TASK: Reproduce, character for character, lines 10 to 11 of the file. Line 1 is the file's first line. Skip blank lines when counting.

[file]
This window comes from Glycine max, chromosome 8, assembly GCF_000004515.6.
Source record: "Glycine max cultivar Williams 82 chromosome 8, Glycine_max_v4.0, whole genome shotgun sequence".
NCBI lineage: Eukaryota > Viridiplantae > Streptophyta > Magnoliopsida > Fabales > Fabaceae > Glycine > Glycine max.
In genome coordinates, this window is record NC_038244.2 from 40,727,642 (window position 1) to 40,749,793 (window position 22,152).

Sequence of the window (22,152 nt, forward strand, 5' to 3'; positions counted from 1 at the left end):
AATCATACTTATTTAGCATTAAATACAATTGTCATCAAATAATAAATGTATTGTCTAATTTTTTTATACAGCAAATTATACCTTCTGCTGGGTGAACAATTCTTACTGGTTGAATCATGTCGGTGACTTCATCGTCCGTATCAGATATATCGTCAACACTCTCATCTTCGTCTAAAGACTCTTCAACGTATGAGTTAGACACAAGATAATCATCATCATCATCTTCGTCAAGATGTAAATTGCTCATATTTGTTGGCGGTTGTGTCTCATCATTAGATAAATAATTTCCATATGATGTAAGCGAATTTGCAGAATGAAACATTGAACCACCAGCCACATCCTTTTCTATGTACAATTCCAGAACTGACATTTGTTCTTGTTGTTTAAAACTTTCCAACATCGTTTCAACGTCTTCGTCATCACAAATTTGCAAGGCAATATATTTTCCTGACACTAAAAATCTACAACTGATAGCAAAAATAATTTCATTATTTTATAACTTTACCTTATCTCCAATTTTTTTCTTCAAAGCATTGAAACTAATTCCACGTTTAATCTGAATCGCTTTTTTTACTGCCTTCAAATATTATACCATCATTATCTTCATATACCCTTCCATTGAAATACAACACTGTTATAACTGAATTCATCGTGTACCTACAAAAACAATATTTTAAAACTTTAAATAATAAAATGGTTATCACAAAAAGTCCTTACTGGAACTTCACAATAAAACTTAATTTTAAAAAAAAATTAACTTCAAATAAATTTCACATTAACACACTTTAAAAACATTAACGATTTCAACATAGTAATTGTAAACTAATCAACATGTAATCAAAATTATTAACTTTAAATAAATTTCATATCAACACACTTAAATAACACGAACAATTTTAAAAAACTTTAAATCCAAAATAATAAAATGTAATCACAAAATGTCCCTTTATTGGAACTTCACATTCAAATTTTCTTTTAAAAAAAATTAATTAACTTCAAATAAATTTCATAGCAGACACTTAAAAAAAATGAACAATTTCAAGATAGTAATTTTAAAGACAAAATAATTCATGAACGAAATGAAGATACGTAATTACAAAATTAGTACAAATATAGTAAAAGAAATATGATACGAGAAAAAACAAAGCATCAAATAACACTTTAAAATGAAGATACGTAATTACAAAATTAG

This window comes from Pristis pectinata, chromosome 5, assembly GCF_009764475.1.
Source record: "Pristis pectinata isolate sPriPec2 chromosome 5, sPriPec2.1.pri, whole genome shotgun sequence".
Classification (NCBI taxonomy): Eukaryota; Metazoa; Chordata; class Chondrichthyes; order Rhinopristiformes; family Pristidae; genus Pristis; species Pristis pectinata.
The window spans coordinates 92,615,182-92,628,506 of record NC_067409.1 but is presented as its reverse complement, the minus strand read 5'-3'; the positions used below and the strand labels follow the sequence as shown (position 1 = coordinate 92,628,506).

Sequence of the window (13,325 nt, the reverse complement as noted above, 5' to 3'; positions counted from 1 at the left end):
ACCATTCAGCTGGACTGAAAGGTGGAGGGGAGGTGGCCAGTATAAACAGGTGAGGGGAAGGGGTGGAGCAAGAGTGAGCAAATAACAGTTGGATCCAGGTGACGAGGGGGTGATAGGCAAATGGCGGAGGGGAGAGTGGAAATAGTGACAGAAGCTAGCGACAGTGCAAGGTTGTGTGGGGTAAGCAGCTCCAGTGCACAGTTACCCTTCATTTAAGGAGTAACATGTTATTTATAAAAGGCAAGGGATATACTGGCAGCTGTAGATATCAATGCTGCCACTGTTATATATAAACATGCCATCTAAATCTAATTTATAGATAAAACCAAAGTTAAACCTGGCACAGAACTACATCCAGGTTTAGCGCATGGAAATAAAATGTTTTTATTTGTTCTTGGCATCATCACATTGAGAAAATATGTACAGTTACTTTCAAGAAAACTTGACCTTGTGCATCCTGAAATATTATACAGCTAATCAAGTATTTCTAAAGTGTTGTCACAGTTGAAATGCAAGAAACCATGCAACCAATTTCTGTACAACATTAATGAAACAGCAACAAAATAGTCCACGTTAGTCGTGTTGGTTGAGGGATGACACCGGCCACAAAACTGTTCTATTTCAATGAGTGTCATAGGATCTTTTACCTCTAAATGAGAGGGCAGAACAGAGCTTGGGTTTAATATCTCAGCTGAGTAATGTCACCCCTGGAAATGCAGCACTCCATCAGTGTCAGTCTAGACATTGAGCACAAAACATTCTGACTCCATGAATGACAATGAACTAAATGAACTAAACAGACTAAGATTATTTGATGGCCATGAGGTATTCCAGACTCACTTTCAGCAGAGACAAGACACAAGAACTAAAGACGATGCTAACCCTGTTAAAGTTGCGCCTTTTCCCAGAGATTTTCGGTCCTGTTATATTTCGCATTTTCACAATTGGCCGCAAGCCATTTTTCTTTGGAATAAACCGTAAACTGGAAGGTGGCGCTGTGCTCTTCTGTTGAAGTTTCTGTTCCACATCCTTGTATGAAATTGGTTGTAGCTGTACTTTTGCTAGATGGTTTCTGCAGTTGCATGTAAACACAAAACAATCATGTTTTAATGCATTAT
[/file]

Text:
The window spans coordinates 92,615,182-92,628,506 of record NC_067409.1 but is presented as its reverse complement, the minus strand read 5'-3'; the positions used below and the strand labels follow the sequence as shown (position 1 = coordinate 92,628,506).

Sequence of the window (13,325 nt, the reverse complement as noted above, 5' to 3'; positions counted from 1 at the left end):